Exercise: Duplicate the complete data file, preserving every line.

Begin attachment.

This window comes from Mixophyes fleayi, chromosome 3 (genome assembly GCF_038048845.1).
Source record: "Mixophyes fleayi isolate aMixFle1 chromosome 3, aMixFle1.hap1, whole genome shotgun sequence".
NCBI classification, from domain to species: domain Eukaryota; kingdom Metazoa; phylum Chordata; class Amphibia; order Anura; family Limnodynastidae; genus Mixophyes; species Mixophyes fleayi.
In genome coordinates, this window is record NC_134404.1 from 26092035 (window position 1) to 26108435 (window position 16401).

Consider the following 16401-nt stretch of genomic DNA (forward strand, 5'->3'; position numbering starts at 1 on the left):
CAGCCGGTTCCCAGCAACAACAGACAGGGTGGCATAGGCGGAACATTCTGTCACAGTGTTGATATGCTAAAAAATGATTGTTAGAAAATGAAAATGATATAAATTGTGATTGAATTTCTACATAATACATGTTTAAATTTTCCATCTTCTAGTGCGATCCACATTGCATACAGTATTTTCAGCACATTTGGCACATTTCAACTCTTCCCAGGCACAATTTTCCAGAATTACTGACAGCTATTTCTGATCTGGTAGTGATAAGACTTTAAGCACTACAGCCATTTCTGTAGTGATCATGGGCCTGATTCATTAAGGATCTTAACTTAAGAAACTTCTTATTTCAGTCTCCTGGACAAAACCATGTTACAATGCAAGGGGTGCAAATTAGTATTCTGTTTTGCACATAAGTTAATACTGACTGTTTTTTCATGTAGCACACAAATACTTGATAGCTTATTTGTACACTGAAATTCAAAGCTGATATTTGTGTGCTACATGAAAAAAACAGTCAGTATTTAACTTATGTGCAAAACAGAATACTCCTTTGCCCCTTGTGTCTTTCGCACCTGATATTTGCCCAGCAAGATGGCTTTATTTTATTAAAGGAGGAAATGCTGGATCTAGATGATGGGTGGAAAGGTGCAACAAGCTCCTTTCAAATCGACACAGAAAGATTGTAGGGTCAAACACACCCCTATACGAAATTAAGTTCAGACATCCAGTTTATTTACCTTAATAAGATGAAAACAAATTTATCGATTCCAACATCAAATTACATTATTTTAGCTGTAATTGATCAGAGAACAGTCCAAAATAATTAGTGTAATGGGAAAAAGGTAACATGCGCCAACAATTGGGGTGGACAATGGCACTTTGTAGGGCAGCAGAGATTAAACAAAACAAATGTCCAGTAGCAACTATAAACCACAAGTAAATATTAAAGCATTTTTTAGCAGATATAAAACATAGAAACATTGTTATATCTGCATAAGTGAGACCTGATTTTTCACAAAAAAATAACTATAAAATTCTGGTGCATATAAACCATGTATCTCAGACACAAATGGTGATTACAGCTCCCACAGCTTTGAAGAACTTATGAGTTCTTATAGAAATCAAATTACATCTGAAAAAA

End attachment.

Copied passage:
This window comes from Mixophyes fleayi, chromosome 3 (genome assembly GCF_038048845.1).
Source record: "Mixophyes fleayi isolate aMixFle1 chromosome 3, aMixFle1.hap1, whole genome shotgun sequence".
NCBI classification, from domain to species: domain Eukaryota; kingdom Metazoa; phylum Chordata; class Amphibia; order Anura; family Limnodynastidae; genus Mixophyes; species Mixophyes fleayi.
In genome coordinates, this window is record NC_134404.1 from 26092035 (window position 1) to 26108435 (window position 16401).

Consider the following 16401-nt stretch of genomic DNA (forward strand, 5'->3'; position numbering starts at 1 on the left):
CAGCCGGTTCCCAGCAACAACAGACAGGGTGGCATAGGCGGAACATTCTGTCACAGTGTTGATATGCTAAAAAATGATTGTTAGAAAATGAAAATGATATAAATTGTGATTGAATTTCTACATAATACATGTTTAAATTTTCCATCTTCTAGTGCGATCCACATTGCATACAGTATTTTCAGCACATTTGGCACATTTCAACTCTTCCCAGGCACAATTTTCCAGAATTACTGACAGCTATTTCTGATCTGGTAGTGATAAGACTTTAAGCACTACAGCCATTTCTGTAGTGATCATGGGCCTGATTCATTAAGGATCTTAACTTAAGAAACTTCTTATTTCAGTCTCCTGGACAAAACCATGTTACAATGCAAGGGGTGCAAATTAGTATTCTGTTTTGCACATAAGTTAATACTGACTGTTTTTTCATGTAGCACACAAATACTTGATAGCTTATTTGTACACTGAAATTCAAAGCTGATATTTGTGTGCTACATGAAAAAAACAGTCAGTATTTAACTTATGTGCAAAACAGAATACTCCTTTGCCCCTTGTGTCTTTCGCACCTGATATTTGCCCAGCAAGATGGCTTTATTTTATTAAAGGAGGAAATGCTGGATCTAGATGATGGGTGGAAAGGTGCAACAAGCTCCTTTCAAATCGACACAGAAAGATTGTAGGGTCAAACACACCCCTATACGAAATTAAGTTCAGACATCCAGTTTATTTACCTTAATAAGATGAAAACAAATTTATCGATTCCAACATCAAATTACATTATTTTAGCTGTAATTGATCAGAGAACAGTCCAAAATAATTAGTGTAATGGGAAAAAGGTAACATGCGCCAACAATTGGGGTGGACAATGGCACTTTGTAGGGCAGCAGAGATTAAACAAAACAAATGTCCAGTAGCAACTATAAACCACAAGTAAATATTAAAGCATTTTTTAGCAGATATAAAACATAGAAACATTGTTATATCTGCATAAGTGAGACCTGATTTTTCACAAAAAAATAACTATAAAATTCTGGTGCATATAAACCATGTATCTCAGACACAAATGGTGATTACAGCTCCCACAGCTTTGAAGAACTTATGAGTTCTTATAGAAATCAAATTACATCTGAAAAAA